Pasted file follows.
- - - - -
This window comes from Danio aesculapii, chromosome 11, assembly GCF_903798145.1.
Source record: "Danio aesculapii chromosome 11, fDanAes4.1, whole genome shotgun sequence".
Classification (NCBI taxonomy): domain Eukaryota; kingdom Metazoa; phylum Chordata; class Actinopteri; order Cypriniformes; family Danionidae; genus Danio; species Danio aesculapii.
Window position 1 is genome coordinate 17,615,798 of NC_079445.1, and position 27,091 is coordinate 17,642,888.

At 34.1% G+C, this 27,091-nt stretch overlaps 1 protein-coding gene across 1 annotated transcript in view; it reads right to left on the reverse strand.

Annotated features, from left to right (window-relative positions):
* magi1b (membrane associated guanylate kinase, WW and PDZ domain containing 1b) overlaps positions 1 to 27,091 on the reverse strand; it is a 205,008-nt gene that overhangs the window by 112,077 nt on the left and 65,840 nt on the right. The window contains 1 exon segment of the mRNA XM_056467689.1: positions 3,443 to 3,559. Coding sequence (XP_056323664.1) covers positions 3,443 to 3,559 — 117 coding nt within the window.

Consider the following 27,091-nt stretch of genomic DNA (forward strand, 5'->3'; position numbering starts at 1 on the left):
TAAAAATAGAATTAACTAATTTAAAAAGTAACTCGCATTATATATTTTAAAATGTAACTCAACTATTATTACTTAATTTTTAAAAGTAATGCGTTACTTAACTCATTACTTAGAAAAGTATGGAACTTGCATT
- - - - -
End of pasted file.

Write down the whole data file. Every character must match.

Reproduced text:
This window comes from Danio aesculapii, chromosome 11, assembly GCF_903798145.1.
Source record: "Danio aesculapii chromosome 11, fDanAes4.1, whole genome shotgun sequence".
Classification (NCBI taxonomy): domain Eukaryota; kingdom Metazoa; phylum Chordata; class Actinopteri; order Cypriniformes; family Danionidae; genus Danio; species Danio aesculapii.
Window position 1 is genome coordinate 17,615,798 of NC_079445.1, and position 27,091 is coordinate 17,642,888.

At 34.1% G+C, this 27,091-nt stretch overlaps 1 protein-coding gene across 1 annotated transcript in view; it reads right to left on the reverse strand.

Annotated features, from left to right (window-relative positions):
* magi1b (membrane associated guanylate kinase, WW and PDZ domain containing 1b) overlaps positions 1 to 27,091 on the reverse strand; it is a 205,008-nt gene that overhangs the window by 112,077 nt on the left and 65,840 nt on the right. The window contains 1 exon segment of the mRNA XM_056467689.1: positions 3,443 to 3,559. Coding sequence (XP_056323664.1) covers positions 3,443 to 3,559 — 117 coding nt within the window.

Consider the following 27,091-nt stretch of genomic DNA (forward strand, 5'->3'; position numbering starts at 1 on the left):
TAAAAATAGAATTAACTAATTTAAAAAGTAACTCGCATTATATATTTTAAAATGTAACTCAACTATTATTACTTAATTTTTAAAAGTAATGCGTTACTTAACTCATTACTTAGAAAAGTATGGAACTTGCATT